Publications
Monitoring, Food Security Analysis
9 July 2015

An El Nino event active since March 2015 will almost certainly last through 2015 and is likely to extend into early 2016. 
The intensity of this event is increasing with a peak expected in the last quarter of 2015 and there is a significant chance that it may become one of the strongest events of the past 30 years.
The timing of the event means that it will influence all growing seasons of the northern hemisphere (broadly from May to October) as well as those of equatorial regions (Horn of Africa, Indonesia) of late 2015 and of southern Africa and South America from late 2015 to early 2016. 
The possible impacts are wide ranging and generally negative in countries facing food insecurity.

Monitoring, Food Security Analysis
6 July 2015

The WFP Seasonal Monitor examines satellite imagery of rainfall and vegetation in order to assess the development of the growing season and how such conditions might impact the lives and livelihoods of the resident populations. Real time satellite data streams and seasonal forecasts are analyzed to highlight potential developments that may be of  humanitarian concern.

This Seasonal Monitor webpage provides real time satellite data streams and seasonal forecasts to highlight changes in the progression of the agricultural season that may be of concern. This analysis is also presented in Power Point and report format.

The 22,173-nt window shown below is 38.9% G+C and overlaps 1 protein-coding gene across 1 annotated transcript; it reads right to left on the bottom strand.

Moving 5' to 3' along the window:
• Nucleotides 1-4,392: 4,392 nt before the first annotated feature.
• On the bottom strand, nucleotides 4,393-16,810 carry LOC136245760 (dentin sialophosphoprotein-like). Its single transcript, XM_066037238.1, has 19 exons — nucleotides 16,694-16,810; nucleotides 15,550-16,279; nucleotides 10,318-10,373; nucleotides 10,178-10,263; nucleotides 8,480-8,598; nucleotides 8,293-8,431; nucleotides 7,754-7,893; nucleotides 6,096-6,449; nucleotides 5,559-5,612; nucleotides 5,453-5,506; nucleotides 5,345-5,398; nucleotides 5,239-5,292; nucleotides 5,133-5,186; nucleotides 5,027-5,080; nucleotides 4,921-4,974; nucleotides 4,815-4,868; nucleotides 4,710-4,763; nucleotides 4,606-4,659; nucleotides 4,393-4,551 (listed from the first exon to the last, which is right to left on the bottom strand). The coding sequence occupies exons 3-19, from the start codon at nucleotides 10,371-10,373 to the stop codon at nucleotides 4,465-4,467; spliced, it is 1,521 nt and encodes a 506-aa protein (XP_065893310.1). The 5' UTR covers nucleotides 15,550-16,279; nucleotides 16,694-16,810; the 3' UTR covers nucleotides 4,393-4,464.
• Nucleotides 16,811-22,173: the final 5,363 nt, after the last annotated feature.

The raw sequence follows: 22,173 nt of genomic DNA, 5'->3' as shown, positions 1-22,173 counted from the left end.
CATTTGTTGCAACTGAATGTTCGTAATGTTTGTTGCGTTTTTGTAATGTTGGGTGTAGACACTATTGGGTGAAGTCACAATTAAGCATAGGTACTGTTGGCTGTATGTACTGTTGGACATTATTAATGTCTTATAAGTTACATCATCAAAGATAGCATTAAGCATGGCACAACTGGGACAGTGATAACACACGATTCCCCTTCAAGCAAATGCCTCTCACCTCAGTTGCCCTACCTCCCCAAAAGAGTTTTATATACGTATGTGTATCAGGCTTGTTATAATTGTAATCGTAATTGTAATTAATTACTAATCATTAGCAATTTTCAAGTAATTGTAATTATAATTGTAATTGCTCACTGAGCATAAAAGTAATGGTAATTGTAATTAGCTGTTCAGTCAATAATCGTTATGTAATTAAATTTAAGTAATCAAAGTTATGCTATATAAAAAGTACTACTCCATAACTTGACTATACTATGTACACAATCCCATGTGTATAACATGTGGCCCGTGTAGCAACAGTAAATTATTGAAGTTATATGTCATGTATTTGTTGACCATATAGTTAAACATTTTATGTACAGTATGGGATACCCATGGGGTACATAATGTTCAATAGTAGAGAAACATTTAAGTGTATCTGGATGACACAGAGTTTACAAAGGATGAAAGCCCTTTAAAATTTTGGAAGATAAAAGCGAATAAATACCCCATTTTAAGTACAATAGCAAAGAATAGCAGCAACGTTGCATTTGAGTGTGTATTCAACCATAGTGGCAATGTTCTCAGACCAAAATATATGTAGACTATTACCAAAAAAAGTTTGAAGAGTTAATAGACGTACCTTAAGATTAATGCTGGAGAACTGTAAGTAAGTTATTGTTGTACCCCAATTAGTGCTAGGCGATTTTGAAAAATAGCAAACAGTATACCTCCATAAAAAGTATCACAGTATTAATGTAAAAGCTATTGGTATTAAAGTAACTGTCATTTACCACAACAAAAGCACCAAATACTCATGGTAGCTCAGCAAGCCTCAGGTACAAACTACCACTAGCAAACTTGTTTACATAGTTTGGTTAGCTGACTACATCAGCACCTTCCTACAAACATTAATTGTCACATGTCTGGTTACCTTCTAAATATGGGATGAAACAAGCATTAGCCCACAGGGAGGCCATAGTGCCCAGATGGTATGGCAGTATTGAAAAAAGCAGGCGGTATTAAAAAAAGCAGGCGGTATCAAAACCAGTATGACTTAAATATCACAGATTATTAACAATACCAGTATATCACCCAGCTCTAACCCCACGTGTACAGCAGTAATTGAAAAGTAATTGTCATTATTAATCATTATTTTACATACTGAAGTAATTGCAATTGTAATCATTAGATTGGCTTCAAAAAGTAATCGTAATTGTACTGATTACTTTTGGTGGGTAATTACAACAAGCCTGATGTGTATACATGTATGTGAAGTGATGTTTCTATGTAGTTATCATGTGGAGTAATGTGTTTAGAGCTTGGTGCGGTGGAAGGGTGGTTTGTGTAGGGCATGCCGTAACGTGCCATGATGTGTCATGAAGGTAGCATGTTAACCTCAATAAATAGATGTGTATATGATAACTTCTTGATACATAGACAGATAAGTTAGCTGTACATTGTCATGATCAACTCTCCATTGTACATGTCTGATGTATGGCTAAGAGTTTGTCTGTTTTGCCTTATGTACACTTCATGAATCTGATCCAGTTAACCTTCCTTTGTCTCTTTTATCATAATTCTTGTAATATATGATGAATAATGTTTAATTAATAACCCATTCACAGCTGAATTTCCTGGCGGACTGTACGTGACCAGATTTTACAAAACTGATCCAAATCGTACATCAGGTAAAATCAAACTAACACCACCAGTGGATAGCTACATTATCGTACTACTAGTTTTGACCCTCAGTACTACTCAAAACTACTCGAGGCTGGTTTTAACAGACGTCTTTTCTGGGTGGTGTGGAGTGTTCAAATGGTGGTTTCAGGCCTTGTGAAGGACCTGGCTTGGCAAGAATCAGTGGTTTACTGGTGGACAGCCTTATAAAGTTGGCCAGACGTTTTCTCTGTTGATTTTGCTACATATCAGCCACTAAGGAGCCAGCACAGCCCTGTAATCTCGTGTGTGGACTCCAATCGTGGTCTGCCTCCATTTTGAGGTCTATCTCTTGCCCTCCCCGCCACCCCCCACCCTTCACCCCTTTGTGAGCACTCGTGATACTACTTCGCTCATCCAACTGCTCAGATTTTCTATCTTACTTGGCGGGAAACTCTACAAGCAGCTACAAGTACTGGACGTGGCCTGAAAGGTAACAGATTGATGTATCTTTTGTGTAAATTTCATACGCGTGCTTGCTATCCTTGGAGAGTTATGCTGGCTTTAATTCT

Monitoring, Food Security Analysis
30 June 2015

The Global Food Security Update provides an overview of the food security trends in 57 countries in six regions and offers an outlook for the 3-6 months following its release. It is based on food security monitoring reports, updates from WFP’s regional and country-based Vulnerability Analysis and Mapping (VAM) units and a review of secondary information.

Market Analysis, Monitoring, Food Security Analysis
31 May 2015

WFP’s food security analysis/VAM service is actively monitoring the food security situation across the three primary countries affected by Ebola: Guinea, Sierra Leone and Liberia. Various assessments are ongoing to better understand the impact of the crisis on food markets and households’ food security. Such information is critical for informing governments’ policies and programmes and the broader humanitarian response.